A year after it was shut down by Congress, the practice of builders paying non-profit consumer advocacy groups to funnel down payments in the form of "gifts" to buyers of homes from those same builders (buyers who financed the rest of the purchase price with an FHA-insured loan), a practice nicknamed "DAP" or "SFDP" (seller-funded down payment) has been revealed to be what the FHA and its bosses at HUD always claimed it was: an unmitigated disaster for the FHA. According to Brian Collins of National Mortgage News today (in a story we were unable to find in the main stream media), borrowers of such loans have been defaulting in droves.
The latest FHA actuarial report calculates the damage SFDP inflicted on the FHA Mutual Mortgage Insurance Fund in startling detail. If the government had never endorsed SFDP loans, the economic value of the MMIF would be $13.2 billion as of September 30 — instead of $3.6 billion — a difference of almost $10 billion. In other words, FHA would be in stronger financial shape today.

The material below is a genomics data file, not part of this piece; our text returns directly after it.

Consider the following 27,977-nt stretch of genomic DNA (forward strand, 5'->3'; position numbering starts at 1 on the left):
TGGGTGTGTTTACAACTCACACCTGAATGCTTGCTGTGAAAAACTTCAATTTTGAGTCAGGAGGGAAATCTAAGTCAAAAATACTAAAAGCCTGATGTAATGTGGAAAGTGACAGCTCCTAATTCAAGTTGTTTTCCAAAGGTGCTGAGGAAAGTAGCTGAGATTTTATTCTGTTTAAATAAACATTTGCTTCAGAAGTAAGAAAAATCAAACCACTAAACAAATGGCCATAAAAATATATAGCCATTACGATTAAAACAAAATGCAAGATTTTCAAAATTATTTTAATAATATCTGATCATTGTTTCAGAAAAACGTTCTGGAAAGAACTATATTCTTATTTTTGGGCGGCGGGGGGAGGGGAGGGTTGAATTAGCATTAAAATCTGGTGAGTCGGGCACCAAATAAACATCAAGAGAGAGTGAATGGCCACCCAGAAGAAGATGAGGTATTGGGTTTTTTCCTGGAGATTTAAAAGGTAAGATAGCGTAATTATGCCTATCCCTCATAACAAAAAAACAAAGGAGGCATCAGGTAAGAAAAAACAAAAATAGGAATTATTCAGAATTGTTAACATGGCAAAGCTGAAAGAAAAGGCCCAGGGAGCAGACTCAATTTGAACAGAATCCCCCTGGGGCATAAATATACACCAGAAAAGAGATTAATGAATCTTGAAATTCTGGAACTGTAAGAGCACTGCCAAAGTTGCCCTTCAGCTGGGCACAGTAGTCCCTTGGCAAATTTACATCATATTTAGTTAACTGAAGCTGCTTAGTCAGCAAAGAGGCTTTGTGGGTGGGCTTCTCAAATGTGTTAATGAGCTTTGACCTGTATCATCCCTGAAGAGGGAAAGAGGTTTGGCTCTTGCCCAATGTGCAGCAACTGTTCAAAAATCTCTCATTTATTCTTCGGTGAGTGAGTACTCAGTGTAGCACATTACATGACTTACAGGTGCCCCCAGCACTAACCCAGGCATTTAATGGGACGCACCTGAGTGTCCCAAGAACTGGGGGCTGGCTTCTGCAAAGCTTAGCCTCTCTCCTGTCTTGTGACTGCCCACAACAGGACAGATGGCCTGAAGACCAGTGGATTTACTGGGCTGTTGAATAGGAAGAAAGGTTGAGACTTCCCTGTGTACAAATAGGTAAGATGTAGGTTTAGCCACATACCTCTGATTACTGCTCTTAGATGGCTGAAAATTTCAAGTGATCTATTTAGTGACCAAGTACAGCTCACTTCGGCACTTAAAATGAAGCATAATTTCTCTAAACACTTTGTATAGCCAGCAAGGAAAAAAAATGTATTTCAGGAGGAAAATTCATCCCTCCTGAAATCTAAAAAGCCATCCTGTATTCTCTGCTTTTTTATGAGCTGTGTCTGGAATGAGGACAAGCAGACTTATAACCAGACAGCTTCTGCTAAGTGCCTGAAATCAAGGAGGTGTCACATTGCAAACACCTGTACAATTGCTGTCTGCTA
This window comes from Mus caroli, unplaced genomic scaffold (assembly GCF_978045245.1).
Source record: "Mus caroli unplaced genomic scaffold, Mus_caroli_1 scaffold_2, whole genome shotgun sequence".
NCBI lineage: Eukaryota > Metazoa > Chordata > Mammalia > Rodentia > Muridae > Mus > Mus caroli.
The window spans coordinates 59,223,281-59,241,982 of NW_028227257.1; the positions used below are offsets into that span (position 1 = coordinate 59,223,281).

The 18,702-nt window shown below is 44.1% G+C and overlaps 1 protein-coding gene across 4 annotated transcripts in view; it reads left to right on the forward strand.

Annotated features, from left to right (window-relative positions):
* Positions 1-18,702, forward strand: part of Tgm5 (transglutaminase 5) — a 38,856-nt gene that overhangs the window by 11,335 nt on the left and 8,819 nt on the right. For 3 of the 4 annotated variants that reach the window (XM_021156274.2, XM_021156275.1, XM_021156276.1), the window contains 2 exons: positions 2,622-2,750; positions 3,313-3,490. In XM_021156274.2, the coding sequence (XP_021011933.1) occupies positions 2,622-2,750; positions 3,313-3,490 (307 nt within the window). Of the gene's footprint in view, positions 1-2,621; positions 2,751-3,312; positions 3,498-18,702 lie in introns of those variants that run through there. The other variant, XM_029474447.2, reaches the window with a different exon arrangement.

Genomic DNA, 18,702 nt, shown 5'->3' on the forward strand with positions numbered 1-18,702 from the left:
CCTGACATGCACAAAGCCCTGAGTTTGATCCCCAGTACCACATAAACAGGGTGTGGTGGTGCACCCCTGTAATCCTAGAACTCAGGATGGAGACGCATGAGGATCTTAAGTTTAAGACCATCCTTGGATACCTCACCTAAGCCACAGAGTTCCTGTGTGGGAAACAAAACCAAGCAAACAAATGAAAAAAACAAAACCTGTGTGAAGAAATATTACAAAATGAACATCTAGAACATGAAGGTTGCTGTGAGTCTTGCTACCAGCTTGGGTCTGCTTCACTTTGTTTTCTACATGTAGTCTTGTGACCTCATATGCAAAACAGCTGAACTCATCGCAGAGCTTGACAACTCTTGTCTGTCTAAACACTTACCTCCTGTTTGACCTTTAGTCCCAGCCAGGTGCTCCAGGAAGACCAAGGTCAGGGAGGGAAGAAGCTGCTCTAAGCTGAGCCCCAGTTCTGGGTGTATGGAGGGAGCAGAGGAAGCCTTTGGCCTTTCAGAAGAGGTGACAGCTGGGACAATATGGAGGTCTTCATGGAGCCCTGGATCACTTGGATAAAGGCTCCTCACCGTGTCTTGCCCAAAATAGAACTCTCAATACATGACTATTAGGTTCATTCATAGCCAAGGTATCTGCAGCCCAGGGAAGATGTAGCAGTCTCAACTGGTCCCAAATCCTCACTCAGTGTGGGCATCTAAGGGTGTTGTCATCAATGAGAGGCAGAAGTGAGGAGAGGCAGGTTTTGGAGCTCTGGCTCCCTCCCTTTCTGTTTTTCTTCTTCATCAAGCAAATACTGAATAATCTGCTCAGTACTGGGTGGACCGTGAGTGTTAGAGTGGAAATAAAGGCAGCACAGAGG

DAP was demonstrably disastrous long before this latest report. More than two years ago, the late Tanta of Calculated Risk blog fame analyzed the bad effects of the practice in a fashion that even members of Congress could understand. Of course, when consumer advocacy groups and home builders exert pressure on Congress, the facts can be ignored. Nevertheless, even Congress eventually got it right, after HUD failed to follow the Administrative Procedures Act.
On the bright side, the FHA report notes that at least DAP won't continue to drag down FHA on loans closed after the practice was finally banned. While that may be small comfort in light of the continued bleak economic outlook, at least the FHA won't be forced to choke down the type of bilge water that was generated by DAP. For that, the American taxpayers should consider themselves lucky.